The Victorian Civil and Administrative Tribunal has supported the Bayside City Council in limiting the height of a contentious apartment project in Hampton, about 14 kilometres south of the CBD.

The decision means an eight-level proposal in Railway Crescent would be cut to six storeys. Affecting other sites around the Hampton train station, the council considers VCAT’s decision “a win” and validation of “community concerns about excessive height”.

“VCAT’s decision sends a strong message to all developers that the height limits council has set for this area are appropriate and developers should not seek to exceed them,” Bayside City Council mayor Cr Laurence Evans said.

“The decision … addresses state government requirements to facilitate development in activity centres where there are shops, services and public transport while protecting the valued character of the precinct."

In another suburb 14 kilometres from the CBD – Box Hill – Jeff Xu, the director of Golden Age Group, has just submitted plans to build three towers, the tallest rising 18 storeys, at 517-521 Station Street, a site he bought from the City of Whitehorse council for $51.8 million in 2016. The end value of the Golden Age Group project in Box Hill is estimate at $350 million.

Strong suburban site sale, again

A development site in Malvern East, permit-ready for a medium density apartment complex with 46 flats across five floors, is understood to be close to sale for about $11 million.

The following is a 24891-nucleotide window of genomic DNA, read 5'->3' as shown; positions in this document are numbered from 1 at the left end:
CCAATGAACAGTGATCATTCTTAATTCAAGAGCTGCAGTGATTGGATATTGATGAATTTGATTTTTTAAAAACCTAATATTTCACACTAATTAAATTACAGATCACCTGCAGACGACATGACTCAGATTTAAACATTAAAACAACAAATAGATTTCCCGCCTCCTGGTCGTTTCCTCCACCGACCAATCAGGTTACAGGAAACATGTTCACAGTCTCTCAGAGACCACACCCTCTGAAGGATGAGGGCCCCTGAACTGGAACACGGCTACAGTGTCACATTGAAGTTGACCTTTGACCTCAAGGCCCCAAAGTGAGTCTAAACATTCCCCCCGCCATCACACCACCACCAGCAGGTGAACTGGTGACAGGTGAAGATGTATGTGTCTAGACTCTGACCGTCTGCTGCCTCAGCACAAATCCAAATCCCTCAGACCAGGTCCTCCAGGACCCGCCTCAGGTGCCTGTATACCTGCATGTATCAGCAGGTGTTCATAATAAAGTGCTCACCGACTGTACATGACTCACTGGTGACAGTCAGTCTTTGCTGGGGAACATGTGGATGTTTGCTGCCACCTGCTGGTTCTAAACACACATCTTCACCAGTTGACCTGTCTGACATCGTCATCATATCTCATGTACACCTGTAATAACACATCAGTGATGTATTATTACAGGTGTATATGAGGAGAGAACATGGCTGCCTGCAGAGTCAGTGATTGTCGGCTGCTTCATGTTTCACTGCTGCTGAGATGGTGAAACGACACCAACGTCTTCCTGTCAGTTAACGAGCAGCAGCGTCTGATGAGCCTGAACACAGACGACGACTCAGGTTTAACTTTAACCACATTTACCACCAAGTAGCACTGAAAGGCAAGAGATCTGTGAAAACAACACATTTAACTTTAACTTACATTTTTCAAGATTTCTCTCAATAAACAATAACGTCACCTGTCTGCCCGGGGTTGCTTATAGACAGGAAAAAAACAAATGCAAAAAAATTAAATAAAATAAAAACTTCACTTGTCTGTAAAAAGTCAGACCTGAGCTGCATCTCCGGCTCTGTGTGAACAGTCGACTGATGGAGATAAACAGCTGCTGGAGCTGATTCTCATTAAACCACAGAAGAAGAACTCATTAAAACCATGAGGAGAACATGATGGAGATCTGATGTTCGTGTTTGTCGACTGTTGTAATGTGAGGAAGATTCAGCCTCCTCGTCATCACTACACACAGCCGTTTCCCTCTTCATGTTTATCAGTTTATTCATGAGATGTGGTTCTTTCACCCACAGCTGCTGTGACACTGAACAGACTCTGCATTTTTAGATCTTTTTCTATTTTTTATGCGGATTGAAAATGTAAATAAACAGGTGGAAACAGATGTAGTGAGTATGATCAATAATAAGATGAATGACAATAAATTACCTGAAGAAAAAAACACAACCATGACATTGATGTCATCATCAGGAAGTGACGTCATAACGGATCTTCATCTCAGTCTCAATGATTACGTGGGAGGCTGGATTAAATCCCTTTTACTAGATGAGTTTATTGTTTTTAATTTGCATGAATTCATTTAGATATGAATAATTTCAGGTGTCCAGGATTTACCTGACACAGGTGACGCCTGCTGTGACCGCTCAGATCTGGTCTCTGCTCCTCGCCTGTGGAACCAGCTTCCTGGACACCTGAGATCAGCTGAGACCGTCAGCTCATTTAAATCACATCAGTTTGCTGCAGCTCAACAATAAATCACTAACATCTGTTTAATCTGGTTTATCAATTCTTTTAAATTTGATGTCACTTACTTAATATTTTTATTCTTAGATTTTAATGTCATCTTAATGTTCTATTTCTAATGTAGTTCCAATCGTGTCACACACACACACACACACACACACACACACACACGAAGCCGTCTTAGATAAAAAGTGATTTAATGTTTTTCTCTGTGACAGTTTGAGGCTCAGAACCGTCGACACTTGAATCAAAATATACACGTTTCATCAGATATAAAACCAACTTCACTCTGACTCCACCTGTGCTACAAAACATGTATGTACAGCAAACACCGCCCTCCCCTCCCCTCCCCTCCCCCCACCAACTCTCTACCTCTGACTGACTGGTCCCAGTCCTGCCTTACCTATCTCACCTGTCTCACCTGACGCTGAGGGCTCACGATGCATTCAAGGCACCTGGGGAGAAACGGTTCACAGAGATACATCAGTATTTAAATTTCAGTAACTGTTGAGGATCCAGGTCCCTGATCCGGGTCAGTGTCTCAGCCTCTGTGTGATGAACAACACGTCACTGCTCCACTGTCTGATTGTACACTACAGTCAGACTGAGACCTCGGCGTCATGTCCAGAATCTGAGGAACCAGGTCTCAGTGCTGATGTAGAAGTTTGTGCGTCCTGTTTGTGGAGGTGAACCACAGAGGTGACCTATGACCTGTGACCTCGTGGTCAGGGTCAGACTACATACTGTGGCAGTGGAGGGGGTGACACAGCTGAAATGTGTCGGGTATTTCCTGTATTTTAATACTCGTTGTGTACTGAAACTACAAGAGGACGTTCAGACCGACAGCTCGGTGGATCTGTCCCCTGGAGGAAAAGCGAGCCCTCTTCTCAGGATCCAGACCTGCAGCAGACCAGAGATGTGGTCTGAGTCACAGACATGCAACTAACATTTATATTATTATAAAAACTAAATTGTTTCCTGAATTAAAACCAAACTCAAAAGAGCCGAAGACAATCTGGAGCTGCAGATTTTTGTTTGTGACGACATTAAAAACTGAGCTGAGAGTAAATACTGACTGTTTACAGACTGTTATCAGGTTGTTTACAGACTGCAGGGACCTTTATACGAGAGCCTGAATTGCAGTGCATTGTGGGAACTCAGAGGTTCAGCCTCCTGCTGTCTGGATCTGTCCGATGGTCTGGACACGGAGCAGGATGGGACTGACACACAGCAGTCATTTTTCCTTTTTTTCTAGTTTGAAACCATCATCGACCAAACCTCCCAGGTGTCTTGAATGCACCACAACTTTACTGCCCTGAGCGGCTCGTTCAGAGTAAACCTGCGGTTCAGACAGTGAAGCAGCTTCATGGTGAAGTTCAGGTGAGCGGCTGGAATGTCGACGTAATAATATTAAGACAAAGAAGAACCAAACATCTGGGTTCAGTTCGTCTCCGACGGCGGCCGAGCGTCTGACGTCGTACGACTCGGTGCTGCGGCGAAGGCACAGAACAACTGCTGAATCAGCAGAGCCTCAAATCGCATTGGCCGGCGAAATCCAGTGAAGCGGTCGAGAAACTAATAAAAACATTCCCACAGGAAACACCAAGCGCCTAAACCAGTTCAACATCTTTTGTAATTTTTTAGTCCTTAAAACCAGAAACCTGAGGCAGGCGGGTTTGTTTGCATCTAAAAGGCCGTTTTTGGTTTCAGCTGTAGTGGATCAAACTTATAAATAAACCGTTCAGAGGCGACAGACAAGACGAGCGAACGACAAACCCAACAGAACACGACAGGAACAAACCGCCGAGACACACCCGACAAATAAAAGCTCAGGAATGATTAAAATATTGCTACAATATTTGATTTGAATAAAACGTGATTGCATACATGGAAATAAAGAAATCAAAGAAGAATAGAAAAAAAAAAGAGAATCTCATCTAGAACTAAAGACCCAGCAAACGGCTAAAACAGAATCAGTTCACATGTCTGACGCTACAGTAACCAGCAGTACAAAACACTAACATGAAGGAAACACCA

In the immediate area of the Darling station, and zoned Residential Growth 2, the 1707 square metre block in Hurstmon Street, was being marketed by Colliers International’s Hamish Burgess and Ben Baines, who declined to comment.

Melbourne’s suburban development site sector was a stellar performer last year, with several suburbs achieving record rates per square metre.

Last year, Benson Property Group outlaid what was considered a bullish price – $10.5 million – for a Hawthorn office on a 1221 square metre block that is now earmarked for a residential redevelopment.

Repurpose for ex-National Tiles HQ

Frank Walker, who is perhaps best recognised for his voiceover and distinctive “hello”, in the radio ads for his business, National Tiles, is seeking to convert that company’s ex-Port Melbourne warehouse, to allow for residential use.